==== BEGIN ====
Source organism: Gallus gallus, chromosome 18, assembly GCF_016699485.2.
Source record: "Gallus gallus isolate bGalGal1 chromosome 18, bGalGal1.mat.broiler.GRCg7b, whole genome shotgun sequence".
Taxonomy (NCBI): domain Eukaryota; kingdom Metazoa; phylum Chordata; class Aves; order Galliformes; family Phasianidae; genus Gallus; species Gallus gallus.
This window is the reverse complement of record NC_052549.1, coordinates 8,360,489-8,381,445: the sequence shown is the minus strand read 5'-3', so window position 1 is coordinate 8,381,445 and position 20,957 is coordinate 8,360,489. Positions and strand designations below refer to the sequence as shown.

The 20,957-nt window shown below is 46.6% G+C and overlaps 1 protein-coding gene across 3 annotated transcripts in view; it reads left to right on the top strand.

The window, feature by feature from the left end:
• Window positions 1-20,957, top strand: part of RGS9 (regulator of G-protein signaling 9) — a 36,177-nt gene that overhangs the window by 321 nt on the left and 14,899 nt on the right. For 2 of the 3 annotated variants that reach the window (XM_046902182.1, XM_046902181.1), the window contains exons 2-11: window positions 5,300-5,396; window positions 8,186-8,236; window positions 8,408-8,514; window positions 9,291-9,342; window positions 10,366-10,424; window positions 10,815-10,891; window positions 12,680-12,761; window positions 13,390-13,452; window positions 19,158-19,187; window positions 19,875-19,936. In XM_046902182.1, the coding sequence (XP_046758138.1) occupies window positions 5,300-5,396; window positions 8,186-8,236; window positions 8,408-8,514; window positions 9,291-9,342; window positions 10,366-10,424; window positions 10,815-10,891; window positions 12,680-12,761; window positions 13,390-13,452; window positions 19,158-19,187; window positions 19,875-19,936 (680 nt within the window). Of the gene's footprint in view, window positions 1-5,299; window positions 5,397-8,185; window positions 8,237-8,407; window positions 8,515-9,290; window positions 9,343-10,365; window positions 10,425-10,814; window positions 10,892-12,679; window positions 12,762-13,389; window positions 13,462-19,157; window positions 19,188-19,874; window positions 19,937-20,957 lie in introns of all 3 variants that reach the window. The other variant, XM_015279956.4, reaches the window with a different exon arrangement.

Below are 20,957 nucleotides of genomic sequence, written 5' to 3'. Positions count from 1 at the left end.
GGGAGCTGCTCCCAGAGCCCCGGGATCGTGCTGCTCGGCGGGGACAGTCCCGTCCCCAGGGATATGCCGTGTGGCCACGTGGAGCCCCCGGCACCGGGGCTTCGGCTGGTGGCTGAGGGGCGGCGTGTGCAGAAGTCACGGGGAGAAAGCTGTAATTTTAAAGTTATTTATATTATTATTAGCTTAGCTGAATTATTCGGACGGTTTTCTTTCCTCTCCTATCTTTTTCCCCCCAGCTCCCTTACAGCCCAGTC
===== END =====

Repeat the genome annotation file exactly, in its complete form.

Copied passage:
Source organism: Gallus gallus, chromosome 18, assembly GCF_016699485.2.
Source record: "Gallus gallus isolate bGalGal1 chromosome 18, bGalGal1.mat.broiler.GRCg7b, whole genome shotgun sequence".
Taxonomy (NCBI): domain Eukaryota; kingdom Metazoa; phylum Chordata; class Aves; order Galliformes; family Phasianidae; genus Gallus; species Gallus gallus.
This window is the reverse complement of record NC_052549.1, coordinates 8,360,489-8,381,445: the sequence shown is the minus strand read 5'-3', so window position 1 is coordinate 8,381,445 and position 20,957 is coordinate 8,360,489. Positions and strand designations below refer to the sequence as shown.

The 20,957-nt window shown below is 46.6% G+C and overlaps 1 protein-coding gene across 3 annotated transcripts in view; it reads left to right on the top strand.

The window, feature by feature from the left end:
• Window positions 1-20,957, top strand: part of RGS9 (regulator of G-protein signaling 9) — a 36,177-nt gene that overhangs the window by 321 nt on the left and 14,899 nt on the right. For 2 of the 3 annotated variants that reach the window (XM_046902182.1, XM_046902181.1), the window contains exons 2-11: window positions 5,300-5,396; window positions 8,186-8,236; window positions 8,408-8,514; window positions 9,291-9,342; window positions 10,366-10,424; window positions 10,815-10,891; window positions 12,680-12,761; window positions 13,390-13,452; window positions 19,158-19,187; window positions 19,875-19,936. In XM_046902182.1, the coding sequence (XP_046758138.1) occupies window positions 5,300-5,396; window positions 8,186-8,236; window positions 8,408-8,514; window positions 9,291-9,342; window positions 10,366-10,424; window positions 10,815-10,891; window positions 12,680-12,761; window positions 13,390-13,452; window positions 19,158-19,187; window positions 19,875-19,936 (680 nt within the window). Of the gene's footprint in view, window positions 1-5,299; window positions 5,397-8,185; window positions 8,237-8,407; window positions 8,515-9,290; window positions 9,343-10,365; window positions 10,425-10,814; window positions 10,892-12,679; window positions 12,762-13,389; window positions 13,462-19,157; window positions 19,188-19,874; window positions 19,937-20,957 lie in introns of all 3 variants that reach the window. The other variant, XM_015279956.4, reaches the window with a different exon arrangement.

Below are 20,957 nucleotides of genomic sequence, written 5' to 3'. Positions count from 1 at the left end.
GGGAGCTGCTCCCAGAGCCCCGGGATCGTGCTGCTCGGCGGGGACAGTCCCGTCCCCAGGGATATGCCGTGTGGCCACGTGGAGCCCCCGGCACCGGGGCTTCGGCTGGTGGCTGAGGGGCGGCGTGTGCAGAAGTCACGGGGAGAAAGCTGTAATTTTAAAGTTATTTATATTATTATTAGCTTAGCTGAATTATTCGGACGGTTTTCTTTCCTCTCCTATCTTTTTCCCCCCAGCTCCCTTACAGCCCAGTC